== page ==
Greensill Capital Potentially Breached COVID Emergency Loan Program Rules, Says NAO | Economic news


Greensill Capital potentially broke the rules of the government’s emergency coronavirus loan programs, loaning hundreds of millions of pounds to Sanjeev Gupta’s business empire and leaving the taxpayer exposed.

According to a National Audit Office (NAO) investigation, the now defunct finance company has made seven £ 50million loans to companies with links to the Gupta Family Group Alliance (GFG), which owns Liberty Steel.

Six of them were made on the same day.

This despite the fact that the rules of the program did not allow loans of more than £ 50million to a company or group without prior authorization.

The loans could cost the taxpayer £ 335million and they raised such a red flag to officials that government-backed loans by Greensill were suspended soon after.

The loans in question were made under the Coronavirus Large Business Interruption Loan Scheme (CLBILS), one of the emergency loan programs put in place by the government to help struggling businesses at the onset of the pandemic.

The government has committed to guaranteeing 80% of loans under this program.

Greensill Capital was one of 27 CLBILS accredited lenders, but one of three that were not established banks.

There has been controversy over David Cameron’s lobbying of government ministers on behalf of the struggling financial services firm

It has been approved to lend up to £ 400million under this scheme. The NAO report says it was made clear to Greensill that there was a maximum loan limit of £ 50million per group of borrowers.

Despite this, seven of the eight CLBILS loans granted by Greensill were for businesses in Mr Gupta’s business empire, totaling £ 350million.

Six of the £ 50million loans were made on the same day, September 30.

Liberty Steel's Sanjeev Gupta (file photo)
Sanjeev Gupta is Managing Director of GFG Alliance, owner of Liberty Steel

The activity was so worrying that the British Business Bank, the group responsible for accrediting lenders, decided to ban Greensill from continuing to lend on October 13.

The report also sheds light on how unusual the lending model was.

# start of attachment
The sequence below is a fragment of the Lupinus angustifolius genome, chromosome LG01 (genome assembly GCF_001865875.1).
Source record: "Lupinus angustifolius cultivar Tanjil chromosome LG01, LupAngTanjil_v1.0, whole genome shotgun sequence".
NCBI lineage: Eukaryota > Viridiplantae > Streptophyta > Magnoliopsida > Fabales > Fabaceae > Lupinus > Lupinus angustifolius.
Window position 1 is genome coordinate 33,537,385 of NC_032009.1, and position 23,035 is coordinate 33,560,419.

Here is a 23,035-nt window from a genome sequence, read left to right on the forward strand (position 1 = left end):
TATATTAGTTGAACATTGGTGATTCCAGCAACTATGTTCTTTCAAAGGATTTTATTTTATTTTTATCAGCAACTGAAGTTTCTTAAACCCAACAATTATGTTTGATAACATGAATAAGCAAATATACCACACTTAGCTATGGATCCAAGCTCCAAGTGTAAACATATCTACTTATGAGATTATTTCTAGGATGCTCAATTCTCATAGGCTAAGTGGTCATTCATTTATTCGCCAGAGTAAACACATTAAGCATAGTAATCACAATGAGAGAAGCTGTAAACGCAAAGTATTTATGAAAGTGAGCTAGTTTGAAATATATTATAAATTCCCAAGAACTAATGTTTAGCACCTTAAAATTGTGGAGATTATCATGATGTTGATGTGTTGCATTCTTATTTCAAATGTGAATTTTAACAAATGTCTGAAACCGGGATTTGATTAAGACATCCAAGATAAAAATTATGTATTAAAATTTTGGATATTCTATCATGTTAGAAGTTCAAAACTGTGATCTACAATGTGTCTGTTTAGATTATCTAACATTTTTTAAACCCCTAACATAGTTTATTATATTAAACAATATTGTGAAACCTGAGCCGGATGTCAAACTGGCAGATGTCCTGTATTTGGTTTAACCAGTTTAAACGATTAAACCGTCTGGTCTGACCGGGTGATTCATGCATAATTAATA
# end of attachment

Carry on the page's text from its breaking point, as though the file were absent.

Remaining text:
Although lenders were allowed to lend up to £ 50million, most did not, and the average loan under CLBILS was only £ 3million.

In fact, only 17 of the 698 CLBILS loans were for the maximum amount – eight of which were loaned by Greensill, making it the fifth lender in the program by value.

GFG is an unusual collection in that the companies are related in their ownership by Mr. Gupta and his family, but they are not formally part of a group.

Greensill maintained that he considered the loans to be compliant.

Greensill Capital became a household name in March when it collapsed, casting doubt on the future of its key client Liberty Steel.

There has also been controversy over former Prime Minister David Cameron’s role in lobbying ministers in the current government on behalf of the ailing financial services company.

The NAO investigation did not explore the the company’s links with the government but he reported on the “unusual” interest shown by the Department of Business, Energy and Industrial Strategy (BEIS) in the accreditation of Greensill as a lender.

The report details how updates on the accreditation process were repeatedly requested, with eight email inquiries sent in 19 weeks.

The Liberty Steel flag flies over the steelworks in Dalzell, Scotland (file photo)
The collapse of Greensill Capital has cast doubt on the future of its main client Liberty Steel

The department told the NAO it had done so because it knew Greensill could potentially provide support to Liberty Steel, and if Greensill was not accredited, it would have to consider alternatives.

The National Audit Office said the British Business Bank was in a hurry to get money to businesses as quickly as possible and that meant it didn’t necessarily have time to question Greensill further before accrediting him as that lender.

He explained that the bank relied more on audit checks after certifying lenders rather than due diligence beforehand, in order to speed up the process.

However, he was credited with acting swiftly and decisively when alleged violations had occurred.

British Business Bank Managing Director Catherine Lewis La Torre said: “The British Business Bank recognizes, as the report does, that in Greensill’s case, the application of a less streamlined process could have led to the bank to question Greensill’s candidacy.

“A less streamlined accreditation process, however, would have taken longer, meaning that fewer lenders could have been accredited and fewer businesses would have received the essential funding they needed.”

Meg Hillier MP, Chairman of the Public Accounts Committee, said: “Unfortunately, it’s clear that part of this mess could have been avoided with more due diligence on Greensill up front.

“As with many decisions made during the pandemic, there are important lessons for the government about the trade-off between speed and precision in its emergency response.”

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